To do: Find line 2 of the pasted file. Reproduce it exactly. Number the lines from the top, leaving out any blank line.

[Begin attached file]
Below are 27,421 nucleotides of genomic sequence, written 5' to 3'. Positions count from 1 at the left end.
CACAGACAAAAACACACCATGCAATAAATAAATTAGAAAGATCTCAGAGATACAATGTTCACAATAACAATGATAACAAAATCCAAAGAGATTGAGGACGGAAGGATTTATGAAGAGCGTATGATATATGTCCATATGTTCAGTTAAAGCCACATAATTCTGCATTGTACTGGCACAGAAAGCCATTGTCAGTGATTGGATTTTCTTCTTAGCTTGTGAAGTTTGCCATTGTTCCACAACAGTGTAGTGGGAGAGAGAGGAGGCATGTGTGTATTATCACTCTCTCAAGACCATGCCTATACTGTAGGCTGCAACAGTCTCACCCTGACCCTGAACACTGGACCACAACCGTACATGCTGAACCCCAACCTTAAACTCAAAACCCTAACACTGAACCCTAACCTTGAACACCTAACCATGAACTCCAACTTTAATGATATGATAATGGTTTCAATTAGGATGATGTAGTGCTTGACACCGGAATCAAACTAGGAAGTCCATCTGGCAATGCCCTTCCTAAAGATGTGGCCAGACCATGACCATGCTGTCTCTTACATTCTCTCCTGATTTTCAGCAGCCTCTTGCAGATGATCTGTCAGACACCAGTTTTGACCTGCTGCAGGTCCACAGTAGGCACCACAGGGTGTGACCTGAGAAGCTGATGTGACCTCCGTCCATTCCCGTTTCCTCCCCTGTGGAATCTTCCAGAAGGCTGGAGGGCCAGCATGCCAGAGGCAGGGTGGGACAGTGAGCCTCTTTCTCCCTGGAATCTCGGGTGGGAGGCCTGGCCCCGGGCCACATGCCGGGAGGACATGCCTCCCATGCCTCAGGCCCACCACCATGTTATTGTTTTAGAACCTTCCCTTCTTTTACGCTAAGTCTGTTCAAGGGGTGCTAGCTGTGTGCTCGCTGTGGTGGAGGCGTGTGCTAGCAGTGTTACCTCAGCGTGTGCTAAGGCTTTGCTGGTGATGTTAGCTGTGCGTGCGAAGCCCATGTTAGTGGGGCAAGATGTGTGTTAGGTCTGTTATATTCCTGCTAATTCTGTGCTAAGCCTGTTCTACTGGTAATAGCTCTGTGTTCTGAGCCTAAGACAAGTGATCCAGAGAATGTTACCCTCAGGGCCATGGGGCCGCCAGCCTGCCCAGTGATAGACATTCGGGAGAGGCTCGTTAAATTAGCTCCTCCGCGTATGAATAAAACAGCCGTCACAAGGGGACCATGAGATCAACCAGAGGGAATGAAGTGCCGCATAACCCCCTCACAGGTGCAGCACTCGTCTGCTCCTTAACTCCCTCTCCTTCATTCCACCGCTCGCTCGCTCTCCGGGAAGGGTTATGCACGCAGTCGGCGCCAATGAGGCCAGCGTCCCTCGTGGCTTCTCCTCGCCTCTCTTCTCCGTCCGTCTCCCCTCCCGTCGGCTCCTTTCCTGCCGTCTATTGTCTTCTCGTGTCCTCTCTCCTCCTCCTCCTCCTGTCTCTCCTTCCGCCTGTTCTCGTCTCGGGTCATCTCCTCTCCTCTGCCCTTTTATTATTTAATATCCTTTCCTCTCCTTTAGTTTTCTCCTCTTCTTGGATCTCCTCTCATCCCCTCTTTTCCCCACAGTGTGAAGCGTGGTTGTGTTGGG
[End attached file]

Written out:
CACAGACAAAAACACACCATGCAATAAATAAATTAGAAAGATCTCAGAGATACAATGTTCACAATAACAATGATAACAAAATCCAAAGAGATTGAGGACGGAAGGATTTATGAAGAGCGTATGATATATGTCCATATGTTCAGTTAAAGCCACATAATTCTGCATTGTACTGGCACAGAAAGCCATTGTCAGTGATTGGATTTTCTTCTTAGCTTGTGAAGTTTGCCATTGTTCCACAACAGTGTAGTGGGAGAGAGAGGAGGCATGTGTGTATTATCACTCTCTCAAGACCATGCCTATACTGTAGGCTGCAACAGTCTCACCCTGACCCTGAACACTGGACCACAACCGTACATGCTGAACCCCAACCTTAAACTCAAAACCCTAACACTGAACCCTAACCTTGAACACCTAACCATGAACTCCAACTTTAATGATATGATAATGGTTTCAATTAGGATGATGTAGTGCTTGACACCGGAATCAAACTAGGAAGTCCATCTGGCAATGCCCTTCCTAAAGATGTGGCCAGACCATGACCATGCTGTCTCTTACATTCTCTCCTGATTTTCAGCAGCCTCTTGCAGATGATCTGTCAGACACCAGTTTTGACCTGCTGCAGGTCCACAGTAGGCACCACAGGGTGTGACCTGAGAAGCTGATGTGACCTCCGTCCATTCCCGTTTCCTCCCCTGTGGAATCTTCCAGAAGGCTGGAGGGCCAGCATGCCAGAGGCAGGGTGGGACAGTGAGCCTCTTTCTCCCTGGAATCTCGGGTGGGAGGCCTGGCCCCGGGCCACATGCCGGGAGGACATGCCTCCCATGCCTCAGGCCCACCACCATGTTATTGTTTTAGAACCTTCCCTTCTTTTACGCTAAGTCTGTTCAAGGGGTGCTAGCTGTGTGCTCGCTGTGGTGGAGGCGTGTGCTAGCAGTGTTACCTCAGCGTGTGCTAAGGCTTTGCTGGTGATGTTAGCTGTGCGTGCGAAGCCCATGTTAGTGGGGCAAGATGTGTGTTAGGTCTGTTATATTCCTGCTAATTCTGTGCTAAGCCTGTTCTACTGGTAATAGCTCTGTGTTCTGAGCCTAAGACAAGTGATCCAGAGAATGTTACCCTCAGGGCCATGGGGCCGCCAGCCTGCCCAGTGATAGACATTCGGGAGAGGCTCGTTAAATTAGCTCCTCCGCGTATGAATAAAACAGCCGTCACAAGGGGACCATGAGATCAACCAGAGGGAATGAAGTGCCGCATAACCCCCTCACAGGTGCAGCACTCGTCTGCTCCTTAACTCCCTCTCCTTCATTCCACCGCTCGCTCGCTCTCCGGGAAGGGTTATGCACGCAGTCGGCGCCAATGAGGCCAGCGTCCCTCGTGGCTTCTCCTCGCCTCTCTTCTCCGTCCGTCTCCCCTCCCGTCGGCTCCTTTCCTGCCGTCTATTGTCTTCTCGTGTCCTCTCTCCTCCTCCTCCTCCTGTCTCTCCTTCCGCCTGTTCTCGTCTCGGGTCATCTCCTCTCCTCTGCCCTTTTATTATTTAATATCCTTTCCTCTCCTTTAGTTTTCTCCTCTTCTTGGATCTCCTCTCATCCCCTCTTTTCCCCACAGTGTGAAGCGTGGTTGTGTTGGG